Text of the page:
NEW DELHI : The United Nations is marking its 75th anniversary at a time of great disruption for the world, compounded by an unprecedented global health crisis with severe economic and social impacts. Covid-19 is a stark reminder of the need for cooperation across borders, sectors and generations. To celebrate the 75th anniversary of the United Nations, the Dag Hammarskjöld Library is presenting an exploration of 75 key documents that have shaped the United Nations and our world. The documents selected honour the historic breadth of the Organization’s work in the areas of peace and security, humanitarian assistance, development and human rights.


Achieving Zero Hunger by 2030 seems to be a far cry as the latest edition of the State of Food Security and Nutrition in the World has come up with a startling report which estimates that the COVID-19 pandemic could tip over 130 million more people into chronic hunger by the end of 2020 across the planet.

This joint report is issued annually by the Food and Agriculture Organization of the United Nations (FAO), the International Fund for Agricultural Development (IFAD), the United Nations Children’s Fund (UNICEF), the UN World Food Programme (WFP) and the World Health Organization (WHO). It presents the latest estimates on food insecurity, hunger and malnutrition at the global and regional levels.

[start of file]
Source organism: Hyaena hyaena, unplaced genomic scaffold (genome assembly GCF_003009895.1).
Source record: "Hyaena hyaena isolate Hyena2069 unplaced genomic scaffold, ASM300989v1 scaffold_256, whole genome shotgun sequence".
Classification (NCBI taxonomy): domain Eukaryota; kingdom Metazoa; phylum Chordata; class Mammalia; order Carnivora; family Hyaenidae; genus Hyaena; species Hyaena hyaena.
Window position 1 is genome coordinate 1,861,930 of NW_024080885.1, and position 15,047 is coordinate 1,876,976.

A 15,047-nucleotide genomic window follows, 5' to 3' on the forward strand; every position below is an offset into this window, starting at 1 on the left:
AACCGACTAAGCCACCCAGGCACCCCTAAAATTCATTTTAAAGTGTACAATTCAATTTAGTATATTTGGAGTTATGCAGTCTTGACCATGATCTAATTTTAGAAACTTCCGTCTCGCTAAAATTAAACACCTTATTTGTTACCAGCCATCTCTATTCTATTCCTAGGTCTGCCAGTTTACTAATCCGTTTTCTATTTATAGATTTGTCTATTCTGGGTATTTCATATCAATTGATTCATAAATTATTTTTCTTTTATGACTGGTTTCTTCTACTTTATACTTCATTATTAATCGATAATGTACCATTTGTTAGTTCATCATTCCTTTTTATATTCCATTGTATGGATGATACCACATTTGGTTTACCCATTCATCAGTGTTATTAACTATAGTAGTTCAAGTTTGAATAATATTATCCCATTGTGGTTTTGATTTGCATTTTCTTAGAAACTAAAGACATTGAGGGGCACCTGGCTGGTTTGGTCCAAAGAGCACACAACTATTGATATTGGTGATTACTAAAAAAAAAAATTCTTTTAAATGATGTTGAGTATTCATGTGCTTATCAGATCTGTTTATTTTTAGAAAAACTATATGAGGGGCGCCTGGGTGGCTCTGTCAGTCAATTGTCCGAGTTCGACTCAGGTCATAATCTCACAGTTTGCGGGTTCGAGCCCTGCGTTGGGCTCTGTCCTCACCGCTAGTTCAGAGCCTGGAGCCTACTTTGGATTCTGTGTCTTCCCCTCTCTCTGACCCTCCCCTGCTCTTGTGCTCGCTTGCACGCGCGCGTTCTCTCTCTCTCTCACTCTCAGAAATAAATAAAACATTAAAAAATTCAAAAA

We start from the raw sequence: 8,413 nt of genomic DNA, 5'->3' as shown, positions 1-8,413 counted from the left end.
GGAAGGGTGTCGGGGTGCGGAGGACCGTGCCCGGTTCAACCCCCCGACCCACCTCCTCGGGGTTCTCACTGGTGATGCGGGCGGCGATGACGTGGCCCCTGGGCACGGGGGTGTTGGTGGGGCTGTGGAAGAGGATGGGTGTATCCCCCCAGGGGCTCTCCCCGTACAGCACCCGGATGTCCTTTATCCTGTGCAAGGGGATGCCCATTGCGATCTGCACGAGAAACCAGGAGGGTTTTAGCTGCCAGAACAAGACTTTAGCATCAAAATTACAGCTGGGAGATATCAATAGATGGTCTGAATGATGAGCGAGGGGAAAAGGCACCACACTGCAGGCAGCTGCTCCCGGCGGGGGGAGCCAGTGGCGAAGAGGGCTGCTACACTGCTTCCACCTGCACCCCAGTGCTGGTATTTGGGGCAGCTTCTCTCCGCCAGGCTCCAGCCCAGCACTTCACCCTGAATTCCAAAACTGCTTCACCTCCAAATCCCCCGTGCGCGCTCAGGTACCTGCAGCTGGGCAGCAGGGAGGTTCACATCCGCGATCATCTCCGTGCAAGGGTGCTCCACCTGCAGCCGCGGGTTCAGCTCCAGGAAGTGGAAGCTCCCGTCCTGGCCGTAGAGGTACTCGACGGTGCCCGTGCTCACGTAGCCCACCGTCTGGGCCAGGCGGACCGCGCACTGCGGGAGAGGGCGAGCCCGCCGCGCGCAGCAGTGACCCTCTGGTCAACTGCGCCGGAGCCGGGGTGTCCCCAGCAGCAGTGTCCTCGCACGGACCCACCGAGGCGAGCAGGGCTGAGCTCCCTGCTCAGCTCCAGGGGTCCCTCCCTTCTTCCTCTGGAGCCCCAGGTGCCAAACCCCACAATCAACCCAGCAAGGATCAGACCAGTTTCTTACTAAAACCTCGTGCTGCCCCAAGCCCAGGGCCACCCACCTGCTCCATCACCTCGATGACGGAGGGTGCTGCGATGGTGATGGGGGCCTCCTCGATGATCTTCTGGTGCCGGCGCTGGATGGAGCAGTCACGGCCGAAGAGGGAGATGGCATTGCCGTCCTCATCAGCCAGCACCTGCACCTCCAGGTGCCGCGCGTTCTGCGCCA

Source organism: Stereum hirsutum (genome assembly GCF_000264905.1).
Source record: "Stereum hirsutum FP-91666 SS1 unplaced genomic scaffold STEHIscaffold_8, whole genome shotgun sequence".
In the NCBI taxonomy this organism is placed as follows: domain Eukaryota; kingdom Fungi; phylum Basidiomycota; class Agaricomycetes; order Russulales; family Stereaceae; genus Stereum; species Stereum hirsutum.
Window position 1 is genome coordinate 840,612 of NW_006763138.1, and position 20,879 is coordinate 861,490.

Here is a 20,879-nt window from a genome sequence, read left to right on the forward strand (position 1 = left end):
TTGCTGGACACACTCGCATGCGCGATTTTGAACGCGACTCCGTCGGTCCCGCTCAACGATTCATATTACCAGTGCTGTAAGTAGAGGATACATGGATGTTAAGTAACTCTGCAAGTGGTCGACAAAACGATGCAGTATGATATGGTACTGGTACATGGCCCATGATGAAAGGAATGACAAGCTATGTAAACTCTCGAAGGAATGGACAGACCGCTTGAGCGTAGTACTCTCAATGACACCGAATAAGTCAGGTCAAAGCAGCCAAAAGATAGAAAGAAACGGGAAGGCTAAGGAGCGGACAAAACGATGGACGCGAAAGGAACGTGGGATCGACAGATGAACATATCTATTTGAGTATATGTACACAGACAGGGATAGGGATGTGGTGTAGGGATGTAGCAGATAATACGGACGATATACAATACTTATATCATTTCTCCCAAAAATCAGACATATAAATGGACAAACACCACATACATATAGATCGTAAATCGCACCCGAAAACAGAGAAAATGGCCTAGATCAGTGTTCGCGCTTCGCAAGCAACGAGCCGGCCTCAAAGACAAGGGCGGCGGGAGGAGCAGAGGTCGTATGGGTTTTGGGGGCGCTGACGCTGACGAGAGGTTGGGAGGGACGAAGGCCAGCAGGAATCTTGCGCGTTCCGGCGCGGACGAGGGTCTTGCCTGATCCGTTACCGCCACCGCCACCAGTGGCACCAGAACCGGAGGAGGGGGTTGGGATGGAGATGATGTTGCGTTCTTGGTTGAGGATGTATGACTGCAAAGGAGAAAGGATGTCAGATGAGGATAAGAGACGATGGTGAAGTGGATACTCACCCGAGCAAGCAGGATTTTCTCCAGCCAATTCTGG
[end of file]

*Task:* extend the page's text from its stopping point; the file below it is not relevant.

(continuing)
Writing in the foreword of the report, the heads of the five agencies have warned that “five years after the world committed to end hunger, food insecurity and all forms of malnutrition, we are still off track to achieve this objective by 2030’’.

However, the latest report says that almost 690 million people went hungry in 2019 – up by 10 million from 2018, and by nearly 60 million in five years. High costs and low affordability also mean billions cannot eat healthily or nutritiously. As progress in fighting hunger stalls, the COVID-19 pandemic is intensifying the vulnerabilities and inadequacies of global food systems. While it is too early to assess the full impact of the lockdowns and other containment measures, the report says that 130 million more people may go hungry in 2020. The setback throws into further doubt the achievement of Sustainable Development Goal (SDG) for zero hunger.

The hungry are most numerous in Asia, but expanding fastest in Africa. Hunger is on the rise in almost all African sub-regions, making Africa the region with the highest prevalence of undernourishment. Hunger is also slowly rising in Latin America and the Caribbean, while Western Asia shows a continuous increase since 2010, with more than 12 percent of its population undernourished today.


WHO and UNICEF have warned of an alarming decline in the number of children receiving life-saving vaccines around the world. This is due to disruptions in the delivery and uptake of immunization services caused by the COVID-19 pandemic. The latest data shows that improvements such as the expansion of the Human Papilloma Virus vaccine to 106 countries and greater protection for children against more diseases are in danger of lapsing. These disruptions threaten to reverse hard-won progress to reach more children and adolescents with a wider range of vaccines, which has already been hampered by a decade of stalling coverage.